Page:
Next up is a standard brokerage account – Fidelity, Schwab to name a few. Today’s highly competitive market has just about every brokerage offering zero commission fees on trades. That’s great for any investor as every little bit counts and helps the portfolio grow. They offer just about every type of investment from mutual funds, ETF’s and individual stocks and great customer support.


TSP and 403B

These are reserved for government workers and non-profit organizations like hospitals and schools. They have similar limits to a 401K plan.


HSA – Health Savings Plan

Although technically it’s not considered an investment plan it is a great way to grow some tax free money. First requirement is to be enrolled in a High Deductible Health Plan, either thru your employer or ACA exchange. Contribution limits of $3,650 for single or $7,300 for families. Money is deposited in the account from your paycheck, some companies offer a “match” to help offset the High Deductible plan…once again free money and these contributions can be invested in mutual funds, ETF’s etc.

Typically an HSA is an account that you can withdraw from to pay for medical expenses and even over the counter medication. But savvy investor uses strictly as an investment vehicle. Why? Money going in is tax free, eligible withdrawals are tax free and growth is tax free. You can theoretically pour money into an HSA for 20 or 30 years let it grow TAX FREE, save your medical receipts along the way and reimburse yourself later on in life. After 65 there is no penalty for withdrawals but would still need to be for medical purposes to avoid the tax man, but as you get older the medical issues will grow and having the funds in an HSA will be a nice way to pay for them.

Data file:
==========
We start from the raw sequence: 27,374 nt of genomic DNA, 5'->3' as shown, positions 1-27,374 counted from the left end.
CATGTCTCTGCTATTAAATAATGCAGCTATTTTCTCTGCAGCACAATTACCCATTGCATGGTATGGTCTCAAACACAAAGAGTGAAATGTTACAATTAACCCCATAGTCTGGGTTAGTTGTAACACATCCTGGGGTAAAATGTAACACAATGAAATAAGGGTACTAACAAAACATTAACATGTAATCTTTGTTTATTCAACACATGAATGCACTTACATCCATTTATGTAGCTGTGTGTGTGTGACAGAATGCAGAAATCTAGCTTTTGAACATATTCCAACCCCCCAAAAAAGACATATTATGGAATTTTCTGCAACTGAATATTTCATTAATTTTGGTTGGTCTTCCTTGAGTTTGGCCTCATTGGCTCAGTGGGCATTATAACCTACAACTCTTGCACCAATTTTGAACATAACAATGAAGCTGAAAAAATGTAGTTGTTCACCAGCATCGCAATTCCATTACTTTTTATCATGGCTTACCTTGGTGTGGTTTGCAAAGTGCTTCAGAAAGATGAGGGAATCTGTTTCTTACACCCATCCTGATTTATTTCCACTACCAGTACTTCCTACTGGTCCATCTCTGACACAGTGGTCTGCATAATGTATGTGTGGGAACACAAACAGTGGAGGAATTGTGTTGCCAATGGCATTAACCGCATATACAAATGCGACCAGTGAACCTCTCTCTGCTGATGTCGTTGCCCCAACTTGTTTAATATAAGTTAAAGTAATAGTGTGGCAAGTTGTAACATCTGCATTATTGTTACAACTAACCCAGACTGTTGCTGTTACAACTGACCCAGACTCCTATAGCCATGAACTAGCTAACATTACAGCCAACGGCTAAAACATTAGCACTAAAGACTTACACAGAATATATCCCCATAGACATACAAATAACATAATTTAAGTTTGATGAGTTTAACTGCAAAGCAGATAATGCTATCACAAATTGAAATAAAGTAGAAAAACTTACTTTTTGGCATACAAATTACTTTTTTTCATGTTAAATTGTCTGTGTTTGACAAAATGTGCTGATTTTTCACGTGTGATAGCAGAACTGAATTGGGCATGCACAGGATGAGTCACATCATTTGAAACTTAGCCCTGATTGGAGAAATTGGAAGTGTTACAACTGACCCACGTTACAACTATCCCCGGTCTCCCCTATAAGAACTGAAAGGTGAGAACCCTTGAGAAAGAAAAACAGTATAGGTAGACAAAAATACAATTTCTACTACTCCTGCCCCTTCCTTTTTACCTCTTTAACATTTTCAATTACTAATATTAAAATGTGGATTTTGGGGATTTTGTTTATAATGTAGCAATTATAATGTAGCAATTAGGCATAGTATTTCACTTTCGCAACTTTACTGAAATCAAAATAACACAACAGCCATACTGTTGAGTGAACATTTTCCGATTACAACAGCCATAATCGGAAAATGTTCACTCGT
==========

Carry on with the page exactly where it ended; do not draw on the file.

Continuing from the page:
Which one is right for me?

If your just starting out and in a low tax bracket ROTH is the way to go, be it in a 401K or IRA. There is no point in the pre tax savings if you are already in the lowest tax bracket. As your career progresses and the income grows you can transition to pre tax contributions if you so choose. The Roth options is just to powerful to pass up.

Now if you are at the point where you earn enough to max out retirement accounts. This is how I would distribute the funds

  1. 401K – Fund up to the Company Match
  2. Roth IRA – Max out
  3. HSA – If it’s an option, take advantage.
  4. 401K – Once #2 is fully funded, turn back to your 401K and max it out.
  5. With $20,500 in a 401K, $6,000 in IRA and a maxed HSA if available. Anything extra can be placed into your after tax brokerage.

Most contributions are deducted from your paycheck on a weekly/bi-weekly basis it makes sense to sit down and do the math on what percentage goes where. If you know your going to max out the 401K and get paid biweekly $20,500/26 = $788 a pay period.

For your Roth IRA $6,000/12 Months = $500 a month. I prefer to save up during the year and lump sum the $6K at the beginning of the year into my ROTH IRA. In this article I compare lump sum vs monthly contributions and lump sum came out ahead every time.

The key is to start investing as early as possible, even small amounts.



Leave a Reply